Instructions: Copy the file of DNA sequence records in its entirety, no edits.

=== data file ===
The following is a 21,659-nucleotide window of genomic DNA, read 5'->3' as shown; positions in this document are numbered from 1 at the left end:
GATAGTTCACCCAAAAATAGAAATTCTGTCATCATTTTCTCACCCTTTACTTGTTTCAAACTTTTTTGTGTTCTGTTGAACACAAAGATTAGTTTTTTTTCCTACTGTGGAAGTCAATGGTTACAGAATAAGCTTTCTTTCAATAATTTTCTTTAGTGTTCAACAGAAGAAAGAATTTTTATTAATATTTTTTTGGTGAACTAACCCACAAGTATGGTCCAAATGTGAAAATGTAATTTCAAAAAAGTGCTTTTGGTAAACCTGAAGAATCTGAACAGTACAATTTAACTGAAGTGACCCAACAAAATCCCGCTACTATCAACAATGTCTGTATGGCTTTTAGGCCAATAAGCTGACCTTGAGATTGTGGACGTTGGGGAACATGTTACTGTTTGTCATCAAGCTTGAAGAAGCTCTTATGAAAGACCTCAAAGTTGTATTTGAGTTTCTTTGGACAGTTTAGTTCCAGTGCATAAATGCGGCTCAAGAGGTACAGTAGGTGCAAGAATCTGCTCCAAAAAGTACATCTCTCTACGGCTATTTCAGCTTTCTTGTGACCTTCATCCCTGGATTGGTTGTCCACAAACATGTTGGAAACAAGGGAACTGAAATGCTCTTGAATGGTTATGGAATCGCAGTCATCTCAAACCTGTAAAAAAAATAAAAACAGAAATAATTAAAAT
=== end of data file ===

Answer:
The following is a 21,659-nucleotide window of genomic DNA, read 5'->3' as shown; positions in this document are numbered from 1 at the left end:
GATAGTTCACCCAAAAATAGAAATTCTGTCATCATTTTCTCACCCTTTACTTGTTTCAAACTTTTTTGTGTTCTGTTGAACACAAAGATTAGTTTTTTTTCCTACTGTGGAAGTCAATGGTTACAGAATAAGCTTTCTTTCAATAATTTTCTTTAGTGTTCAACAGAAGAAAGAATTTTTATTAATATTTTTTTGGTGAACTAACCCACAAGTATGGTCCAAATGTGAAAATGTAATTTCAAAAAAGTGCTTTTGGTAAACCTGAAGAATCTGAACAGTACAATTTAACTGAAGTGACCCAACAAAATCCCGCTACTATCAACAATGTCTGTATGGCTTTTAGGCCAATAAGCTGACCTTGAGATTGTGGACGTTGGGGAACATGTTACTGTTTGTCATCAAGCTTGAAGAAGCTCTTATGAAAGACCTCAAAGTTGTATTTGAGTTTCTTTGGACAGTTTAGTTCCAGTGCATAAATGCGGCTCAAGAGGTACAGTAGGTGCAAGAATCTGCTCCAAAAAGTACATCTCTCTACGGCTATTTCAGCTTTCTTGTGACCTTCATCCCTGGATTGGTTGTCCACAAACATGTTGGAAACAAGGGAACTGAAATGCTCTTGAATGGTTATGGAATCGCAGTCATCTCAAACCTGTAAAAAAAATAAAAACAGAAATAATTAAAAT